Most of the time, the root cause of most conflicts in a family, may it be spousal relationship or parent-child relationship is simply not knowing each other’s love language. According to Dr. Gary Chapman, a leading marriage counselor in the US, everyone has a primary way of expressing and interpreting love. We express love and receive love in different ways. According to him, there are five universal love languages that we all identify with. These are Words of Affirmation, Quality Time, Receiving Gifts, Acts of Service, and Physical Touch.
If this is your love language, unsolicited compliments mean the world to you. Hearing the words, “I love you,” is more important for you than loving gestures. And hearing the reasons behind that love will all the more make your spirit soar. And just as powerful loving words are to you, insults and unkind words will leave you shattered.
In the vernacular of Quality Time, nothing says, “I love you,” like full, undivided attention. If this is your love language, the physical presence of your significant other more than his promising words will make you feel truly special and loved. For you, it is critical that you feel your loved one being right then and there with you—with the TV off, fork and knife down, and all chores and tasks on standby. Distractions, postponed dates, or the failure to listen are big issues you usually struggle with. Since you show love in this way too, your loved ones can always count on you to be the first one to be there for them anytime.
If this is your love language, receiving gifts or simple little stuffs from your loved one makes you feel over the moon. You thrive on the love, thoughtfulness, and effort behind the gift. This is not in any way makes you a materialistic person though, if you speak this language, this only means that the perfect gift or gesture speaks volumes more than words or action. And since you speak this language too, you show your love by showering your loved ones with simple notes, little gifts and well-thought out surprise. A missed birthday, anniversary, or a hasty, thoughtless gift would spell disaster for you—so would the absence of everyday gestures.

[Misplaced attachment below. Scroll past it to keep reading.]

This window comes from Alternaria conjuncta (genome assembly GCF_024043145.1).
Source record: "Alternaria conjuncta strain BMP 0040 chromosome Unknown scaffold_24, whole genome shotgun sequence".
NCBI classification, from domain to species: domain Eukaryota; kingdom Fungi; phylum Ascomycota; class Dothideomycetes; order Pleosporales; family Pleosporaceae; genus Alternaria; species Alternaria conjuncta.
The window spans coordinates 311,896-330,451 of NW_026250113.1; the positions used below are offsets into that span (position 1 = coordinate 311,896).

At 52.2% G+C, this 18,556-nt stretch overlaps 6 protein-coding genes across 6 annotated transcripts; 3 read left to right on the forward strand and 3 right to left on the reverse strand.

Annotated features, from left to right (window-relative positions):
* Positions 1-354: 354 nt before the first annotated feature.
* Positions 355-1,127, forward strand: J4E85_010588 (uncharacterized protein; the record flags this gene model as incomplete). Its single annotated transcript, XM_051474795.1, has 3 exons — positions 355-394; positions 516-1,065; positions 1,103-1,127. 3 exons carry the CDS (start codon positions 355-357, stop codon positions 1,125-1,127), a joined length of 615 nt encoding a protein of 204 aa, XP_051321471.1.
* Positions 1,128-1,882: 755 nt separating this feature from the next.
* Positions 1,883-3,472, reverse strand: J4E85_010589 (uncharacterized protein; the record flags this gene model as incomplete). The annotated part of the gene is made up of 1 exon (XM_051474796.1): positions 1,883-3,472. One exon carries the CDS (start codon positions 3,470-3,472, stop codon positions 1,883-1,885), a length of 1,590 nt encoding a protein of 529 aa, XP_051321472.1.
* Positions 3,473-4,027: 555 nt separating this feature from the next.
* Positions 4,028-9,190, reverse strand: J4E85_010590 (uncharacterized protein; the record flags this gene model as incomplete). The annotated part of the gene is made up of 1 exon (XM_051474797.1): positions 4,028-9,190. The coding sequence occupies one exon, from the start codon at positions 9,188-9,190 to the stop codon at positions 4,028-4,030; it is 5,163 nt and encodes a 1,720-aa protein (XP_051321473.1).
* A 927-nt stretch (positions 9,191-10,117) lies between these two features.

If this is your love language, simple acts of service as well as the words “Let me do that for you” are surefire ways to melt and tickle your heart. Likewise, you show your love through simple acts of service, such as cooking for them, arranging their stuffs or driving them around. Laziness and broken commitments will leave you feeling hurt or taken for granted.
If this is the love language you speak, simple physical touch such as hugs, pats on the back, holding hands, and thoughtful touches on the arm, shoulder, or face mean the world to you. Physical presence and accessibility are crucial points for you while neglect or abuse is simply unforgivable and unacceptable.
Whereas knowing the love language of your wife, husband and kids will save you the trouble of having to go through endless drama everyday, the same holds true with your relationships outside the home. Knowing the love language of your boss, subordinates, and friends will help improve your professional and personal dealings with them. Being sensitive to the way they receive and show love will save you the trouble of having to explain yourself lest they feel that their feelings were trampled, neglected or set aside.
Being aware of how a person receive love and show love will lead to better communication and understanding which are essential in maintaining good relationships. To find out your primary love language, take this quiz:LOVE LANGUAGE ASSESSMENT. Encourage your husband, wife, kids and friends to take the quiz too.:)

About Me

I am better known as Nan’s widow, Bianca Angela’s mom, and Woodrose’s Mrs. Dela Cruz.  I am a full time teacher and mentor, a freelance writer for various print and online publications, a marathoner, and a curator of inspiring faith stories.
I am also the author of the best selling book, Grace Upon Grace: A widow’s journey.:)


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